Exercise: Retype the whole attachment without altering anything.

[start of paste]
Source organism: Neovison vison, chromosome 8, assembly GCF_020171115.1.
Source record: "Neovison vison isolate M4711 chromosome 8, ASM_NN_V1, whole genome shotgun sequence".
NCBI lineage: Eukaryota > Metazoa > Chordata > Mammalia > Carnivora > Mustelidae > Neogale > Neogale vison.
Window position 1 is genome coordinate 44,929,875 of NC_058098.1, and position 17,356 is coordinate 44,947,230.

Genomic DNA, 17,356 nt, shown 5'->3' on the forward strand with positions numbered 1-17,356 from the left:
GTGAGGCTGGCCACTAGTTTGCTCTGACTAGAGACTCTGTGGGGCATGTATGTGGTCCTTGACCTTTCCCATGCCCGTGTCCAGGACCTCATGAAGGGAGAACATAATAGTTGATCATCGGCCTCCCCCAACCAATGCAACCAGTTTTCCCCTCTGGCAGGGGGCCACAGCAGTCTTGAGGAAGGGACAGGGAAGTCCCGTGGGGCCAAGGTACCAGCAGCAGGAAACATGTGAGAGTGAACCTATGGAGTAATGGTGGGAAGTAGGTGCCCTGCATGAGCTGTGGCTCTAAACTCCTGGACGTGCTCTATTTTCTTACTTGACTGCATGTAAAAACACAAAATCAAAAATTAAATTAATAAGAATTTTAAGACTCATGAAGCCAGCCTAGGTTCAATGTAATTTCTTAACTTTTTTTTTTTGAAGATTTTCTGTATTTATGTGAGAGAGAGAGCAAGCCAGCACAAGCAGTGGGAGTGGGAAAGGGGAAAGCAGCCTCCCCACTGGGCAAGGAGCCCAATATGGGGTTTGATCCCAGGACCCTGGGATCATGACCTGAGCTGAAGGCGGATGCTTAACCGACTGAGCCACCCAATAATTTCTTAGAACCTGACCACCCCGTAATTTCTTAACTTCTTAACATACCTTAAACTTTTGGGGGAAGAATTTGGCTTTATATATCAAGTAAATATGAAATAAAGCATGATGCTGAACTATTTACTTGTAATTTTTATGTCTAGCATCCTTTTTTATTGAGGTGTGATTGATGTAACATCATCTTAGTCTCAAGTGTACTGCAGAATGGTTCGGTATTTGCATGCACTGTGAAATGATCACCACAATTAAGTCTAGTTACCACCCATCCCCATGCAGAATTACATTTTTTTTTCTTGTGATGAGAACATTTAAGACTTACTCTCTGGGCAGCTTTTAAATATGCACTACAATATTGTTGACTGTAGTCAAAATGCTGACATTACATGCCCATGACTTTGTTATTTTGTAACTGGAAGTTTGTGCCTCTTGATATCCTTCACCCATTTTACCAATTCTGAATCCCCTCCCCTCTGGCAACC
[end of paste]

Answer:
Source organism: Neovison vison, chromosome 8, assembly GCF_020171115.1.
Source record: "Neovison vison isolate M4711 chromosome 8, ASM_NN_V1, whole genome shotgun sequence".
NCBI lineage: Eukaryota > Metazoa > Chordata > Mammalia > Carnivora > Mustelidae > Neogale > Neogale vison.
Window position 1 is genome coordinate 44,929,875 of NC_058098.1, and position 17,356 is coordinate 44,947,230.

Genomic DNA, 17,356 nt, shown 5'->3' on the forward strand with positions numbered 1-17,356 from the left:
GTGAGGCTGGCCACTAGTTTGCTCTGACTAGAGACTCTGTGGGGCATGTATGTGGTCCTTGACCTTTCCCATGCCCGTGTCCAGGACCTCATGAAGGGAGAACATAATAGTTGATCATCGGCCTCCCCCAACCAATGCAACCAGTTTTCCCCTCTGGCAGGGGGCCACAGCAGTCTTGAGGAAGGGACAGGGAAGTCCCGTGGGGCCAAGGTACCAGCAGCAGGAAACATGTGAGAGTGAACCTATGGAGTAATGGTGGGAAGTAGGTGCCCTGCATGAGCTGTGGCTCTAAACTCCTGGACGTGCTCTATTTTCTTACTTGACTGCATGTAAAAACACAAAATCAAAAATTAAATTAATAAGAATTTTAAGACTCATGAAGCCAGCCTAGGTTCAATGTAATTTCTTAACTTTTTTTTTTTGAAGATTTTCTGTATTTATGTGAGAGAGAGAGCAAGCCAGCACAAGCAGTGGGAGTGGGAAAGGGGAAAGCAGCCTCCCCACTGGGCAAGGAGCCCAATATGGGGTTTGATCCCAGGACCCTGGGATCATGACCTGAGCTGAAGGCGGATGCTTAACCGACTGAGCCACCCAATAATTTCTTAGAACCTGACCACCCCGTAATTTCTTAACTTCTTAACATACCTTAAACTTTTGGGGGAAGAATTTGGCTTTATATATCAAGTAAATATGAAATAAAGCATGATGCTGAACTATTTACTTGTAATTTTTATGTCTAGCATCCTTTTTTATTGAGGTGTGATTGATGTAACATCATCTTAGTCTCAAGTGTACTGCAGAATGGTTCGGTATTTGCATGCACTGTGAAATGATCACCACAATTAAGTCTAGTTACCACCCATCCCCATGCAGAATTACATTTTTTTTTCTTGTGATGAGAACATTTAAGACTTACTCTCTGGGCAGCTTTTAAATATGCACTACAATATTGTTGACTGTAGTCAAAATGCTGACATTACATGCCCATGACTTTGTTATTTTGTAACTGGAAGTTTGTGCCTCTTGATATCCTTCACCCATTTTACCAATTCTGAATCCCCTCCCCTCTGGCAACC